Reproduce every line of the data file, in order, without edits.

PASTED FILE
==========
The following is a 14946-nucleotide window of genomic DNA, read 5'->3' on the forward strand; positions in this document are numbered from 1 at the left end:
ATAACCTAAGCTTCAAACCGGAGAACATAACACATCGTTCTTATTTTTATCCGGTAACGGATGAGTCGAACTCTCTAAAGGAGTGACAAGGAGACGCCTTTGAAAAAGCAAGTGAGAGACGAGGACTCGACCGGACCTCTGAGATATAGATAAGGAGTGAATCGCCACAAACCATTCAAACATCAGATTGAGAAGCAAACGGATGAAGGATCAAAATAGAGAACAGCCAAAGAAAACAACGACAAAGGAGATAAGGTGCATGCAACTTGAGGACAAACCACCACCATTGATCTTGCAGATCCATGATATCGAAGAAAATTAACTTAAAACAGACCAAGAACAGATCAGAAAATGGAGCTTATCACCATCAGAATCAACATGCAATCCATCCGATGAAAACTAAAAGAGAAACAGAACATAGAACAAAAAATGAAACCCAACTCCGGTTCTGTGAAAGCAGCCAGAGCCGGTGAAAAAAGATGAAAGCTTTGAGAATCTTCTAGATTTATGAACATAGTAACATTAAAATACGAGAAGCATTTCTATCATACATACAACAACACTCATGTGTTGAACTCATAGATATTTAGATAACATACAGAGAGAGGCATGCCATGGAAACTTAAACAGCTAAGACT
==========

The following is a 14946-nucleotide window of genomic DNA, read 5'->3' on the forward strand; positions in this document are numbered from 1 at the left end:
ATAACCTAAGCTTCAAACCGGAGAACATAACACATCGTTCTTATTTTTATCCGGTAACGGATGAGTCGAACTCTCTAAAGGAGTGACAAGGAGACGCCTTTGAAAAAGCAAGTGAGAGACGAGGACTCGACCGGACCTCTGAGATATAGATAAGGAGTGAATCGCCACAAACCATTCAAACATCAGATTGAGAAGCAAACGGATGAAGGATCAAAATAGAGAACAGCCAAAGAAAACAACGACAAAGGAGATAAGGTGCATGCAACTTGAGGACAAACCACCACCATTGATCTTGCAGATCCATGATATCGAAGAAAATTAACTTAAAACAGACCAAGAACAGATCAGAAAATGGAGCTTATCACCATCAGAATCAACATGCAATCCATCCGATGAAAACTAAAAGAGAAACAGAACATAGAACAAAAAATGAAACCCAACTCCGGTTCTGTGAAAGCAGCCAGAGCCGGTGAAAAAAGATGAAAGCTTTGAGAATCTTCTAGATTTATGAACATAGTAACATTAAAATACGAGAAGCATTTCTATCATACATACAACAACACTCATGTGTTGAACTCATAGATATTTAGATAACATACAGAGAGAGGCATGCCATGGAAACTTAAACAGCTAAGACT